Did some misguided souls seriously believe that Donald Trump would be a less warlike President than Hillary Clinton?  Well now we know.  This intellectually-challenged POTUS, whose grasp of policy is so feeble that he can be turned around by a ten minute conversation, is an impetuous bully and clearly loves to show off.  Hence his dropping of the “mother of all bombs” MOAB on Afghanistan.  The objective, we are told, is to send a message to North Korea – and anyone else – that America has the biggest bombs and is prepared to use them.

As he reverses policy on Nato, China, Syria and everything else, President Trump is beginning to behave like a character from the Sopranos who has to show just how tough he is to get respect.  It is a puerile and dangerous insecurity, and it is no exaggeration to say that this threatens the peace of the world.  Trump seems incapable of articulating a clear strategic philosophy behind his military adventures.  His missile strike on Syria came only weeks after he’d said President Assad was the best hope of defeating Islamic State, and that America had no interest any longer in removing him. Now suddenly the talk is again of regime change in the Middle East. American foreign policy has undergone a handbrake turn.

It was naïve to believe that this bellicose confrontationalist, whose first act was to massively boost military spending, wasn’t going to use the forces at his disposal. Mr Trump is a gunslinger. He shoots from the hip. The President didn’t bother to consult Congress about launching an attack on a sovereign state which poses no threat to the US. Nor did he seek to win the support of the United Nations as his George W Bush did before Iraq. Yet, this is the first direct military intervention by America in Syria.

Vladimir Putin has also been blind-sided by Trump. I don’t know if the Russian President connived in Mr Trump’s election by spreading disinformation about Hillary Clinton. I don’t know if the Russian FSB has “kompromat” intelligence on Mr Trump involving bizarre sexual practices in a Moscow hotel. No one really does. But what we do know is that Mr Putin is an authoritarian, like Mr Trump, and an opportunist. He thought he could do business with a president who is not unlike the Russian oligarchs that put Mr Putin in power.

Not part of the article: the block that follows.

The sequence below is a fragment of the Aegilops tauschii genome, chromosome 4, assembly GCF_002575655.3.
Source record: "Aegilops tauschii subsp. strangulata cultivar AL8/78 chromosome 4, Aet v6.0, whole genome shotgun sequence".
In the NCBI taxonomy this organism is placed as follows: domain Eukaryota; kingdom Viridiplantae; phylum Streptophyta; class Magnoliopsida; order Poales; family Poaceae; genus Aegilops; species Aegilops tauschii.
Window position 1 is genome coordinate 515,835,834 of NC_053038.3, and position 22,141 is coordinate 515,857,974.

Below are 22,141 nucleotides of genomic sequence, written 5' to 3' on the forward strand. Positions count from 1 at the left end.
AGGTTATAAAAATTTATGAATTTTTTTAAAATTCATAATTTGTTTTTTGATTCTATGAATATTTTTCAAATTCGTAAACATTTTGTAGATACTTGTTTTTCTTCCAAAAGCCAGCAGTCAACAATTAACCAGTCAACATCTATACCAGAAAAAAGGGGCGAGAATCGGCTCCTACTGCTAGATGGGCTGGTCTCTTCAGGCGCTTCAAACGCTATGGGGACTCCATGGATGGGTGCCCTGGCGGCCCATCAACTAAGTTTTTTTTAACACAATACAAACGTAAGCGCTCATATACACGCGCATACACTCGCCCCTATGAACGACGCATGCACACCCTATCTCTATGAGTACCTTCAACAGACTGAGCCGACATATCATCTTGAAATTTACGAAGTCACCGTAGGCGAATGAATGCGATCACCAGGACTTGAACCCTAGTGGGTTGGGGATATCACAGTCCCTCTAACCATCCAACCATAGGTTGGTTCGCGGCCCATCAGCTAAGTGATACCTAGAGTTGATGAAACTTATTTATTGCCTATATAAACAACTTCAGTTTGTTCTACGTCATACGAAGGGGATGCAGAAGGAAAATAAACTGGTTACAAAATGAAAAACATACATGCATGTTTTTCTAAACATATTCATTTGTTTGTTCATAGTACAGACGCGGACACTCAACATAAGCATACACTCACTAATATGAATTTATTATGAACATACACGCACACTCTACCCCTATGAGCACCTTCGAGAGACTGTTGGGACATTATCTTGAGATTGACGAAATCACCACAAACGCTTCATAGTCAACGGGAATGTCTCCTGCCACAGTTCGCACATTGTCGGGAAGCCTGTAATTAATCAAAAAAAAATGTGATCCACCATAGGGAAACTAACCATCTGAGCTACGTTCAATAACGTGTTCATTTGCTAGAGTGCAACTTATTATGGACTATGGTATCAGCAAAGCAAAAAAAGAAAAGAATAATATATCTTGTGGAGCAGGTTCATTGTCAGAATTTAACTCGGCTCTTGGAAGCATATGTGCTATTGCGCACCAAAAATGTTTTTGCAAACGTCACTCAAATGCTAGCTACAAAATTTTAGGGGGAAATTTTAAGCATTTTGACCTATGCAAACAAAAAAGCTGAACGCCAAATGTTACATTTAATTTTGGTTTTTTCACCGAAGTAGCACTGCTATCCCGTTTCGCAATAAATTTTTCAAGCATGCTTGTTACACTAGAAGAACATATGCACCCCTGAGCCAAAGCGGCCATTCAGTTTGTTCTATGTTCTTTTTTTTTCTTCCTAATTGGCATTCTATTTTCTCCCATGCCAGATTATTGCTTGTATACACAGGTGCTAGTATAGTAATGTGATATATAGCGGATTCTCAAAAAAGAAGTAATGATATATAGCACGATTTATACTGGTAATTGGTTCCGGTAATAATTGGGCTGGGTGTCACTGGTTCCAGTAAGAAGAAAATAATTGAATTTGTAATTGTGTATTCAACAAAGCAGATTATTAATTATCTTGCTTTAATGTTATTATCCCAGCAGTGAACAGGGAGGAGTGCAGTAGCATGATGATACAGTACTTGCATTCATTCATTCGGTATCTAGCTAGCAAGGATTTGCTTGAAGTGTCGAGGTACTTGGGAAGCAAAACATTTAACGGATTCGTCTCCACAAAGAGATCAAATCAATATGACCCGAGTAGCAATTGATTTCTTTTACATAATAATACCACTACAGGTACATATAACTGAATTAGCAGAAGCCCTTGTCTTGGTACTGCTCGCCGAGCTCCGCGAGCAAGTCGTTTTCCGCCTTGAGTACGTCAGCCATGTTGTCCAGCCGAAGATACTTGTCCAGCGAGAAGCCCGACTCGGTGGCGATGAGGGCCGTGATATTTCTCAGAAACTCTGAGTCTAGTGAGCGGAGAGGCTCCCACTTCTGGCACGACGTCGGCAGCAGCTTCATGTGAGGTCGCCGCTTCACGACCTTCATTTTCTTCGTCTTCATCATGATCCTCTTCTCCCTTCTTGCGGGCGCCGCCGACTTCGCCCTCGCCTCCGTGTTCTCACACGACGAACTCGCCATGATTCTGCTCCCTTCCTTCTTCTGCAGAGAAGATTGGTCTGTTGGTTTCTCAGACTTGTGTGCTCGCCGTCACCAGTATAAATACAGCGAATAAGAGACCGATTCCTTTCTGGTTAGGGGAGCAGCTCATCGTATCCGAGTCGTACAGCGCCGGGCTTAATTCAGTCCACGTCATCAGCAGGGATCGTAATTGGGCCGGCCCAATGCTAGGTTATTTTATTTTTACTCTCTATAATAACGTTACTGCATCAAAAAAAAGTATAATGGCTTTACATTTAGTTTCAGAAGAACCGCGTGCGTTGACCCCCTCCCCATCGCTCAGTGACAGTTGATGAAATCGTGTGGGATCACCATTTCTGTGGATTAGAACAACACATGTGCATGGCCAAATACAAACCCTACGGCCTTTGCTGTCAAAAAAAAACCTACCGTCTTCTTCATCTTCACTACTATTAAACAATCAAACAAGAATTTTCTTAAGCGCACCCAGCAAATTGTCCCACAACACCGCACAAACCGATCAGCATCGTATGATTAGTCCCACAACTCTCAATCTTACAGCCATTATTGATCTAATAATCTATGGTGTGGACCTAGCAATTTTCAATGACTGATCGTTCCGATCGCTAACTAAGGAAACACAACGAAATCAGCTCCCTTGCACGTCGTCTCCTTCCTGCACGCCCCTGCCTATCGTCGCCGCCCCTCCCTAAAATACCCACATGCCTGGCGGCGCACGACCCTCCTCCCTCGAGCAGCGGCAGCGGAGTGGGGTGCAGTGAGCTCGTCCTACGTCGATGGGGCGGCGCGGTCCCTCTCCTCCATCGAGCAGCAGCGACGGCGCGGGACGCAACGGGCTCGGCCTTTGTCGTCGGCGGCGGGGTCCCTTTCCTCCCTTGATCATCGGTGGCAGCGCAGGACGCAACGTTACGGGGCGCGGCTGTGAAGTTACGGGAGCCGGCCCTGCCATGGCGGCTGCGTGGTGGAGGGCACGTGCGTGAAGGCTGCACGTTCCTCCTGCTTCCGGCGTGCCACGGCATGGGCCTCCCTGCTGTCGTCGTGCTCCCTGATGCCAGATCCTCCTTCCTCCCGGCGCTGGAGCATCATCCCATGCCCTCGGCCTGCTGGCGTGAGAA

Well, now he knows too. By attacking Russia’s proxy in Syria, and risking killing Russian military personnel in the process, Mr Trump has at a stroke dispelled the claims that he is in Mr Putin’s pocket. The press in America is too fond of conspiracy theories to see the truth about Mr Trump, which is that he is a street-corner bully rather than a devious statesman.

He lacks any kind coherent political outlook apart from the crude business ethics expounded in The Art of the Deal. He isn’t in the business of forming strategic alliances. There’s little doubt that his campaign team had frequent contacts with Russian businessmen and diplomats, but it was about material gain rather than geo-politics; the main chance rather than the great game.

The UK government and large sections of the press celebrated Donald Trump’s resolve in launching a reprisal against President Assad’s alleged chemical assault on rebels in Khan Sheikhun. There was much talk of his “moral clarity” as opposed to the vacillation of the Obama administration. “Mr Trump’s actions speak louder than his tweets”, opined the Sunday Times, suggesting he’s a man of action who should be judged on his instinctive grasp of the “right thing to do”.

Well following the MOAB, there is less celebration in the press and more concern for the future peace of he world.  We are only a tweet away from Armageddon.  Mr Trump is capable of having several contradictory policies before breakfast, broadcast to the world through social media. It is disturbingly possible that his main purpose in launching the Syrian intervention was to show visiting Chinese President Xi how tough he is. The missile attack on Sharyat airfield in Syria took place as the pair were sitting down for dinner at Mar a Lago.

It is remarkable how an act of war can divert attention from problems of domestic policy. The failure to replace Obamacare, the immigrant ban, farce of the “beautiful wall” is suddenly in the background. War simplifies the messy business of politics and focuses the nations attention on an agenda set by the president. War and Mr Trump were made for each other. This is surely only the beginning.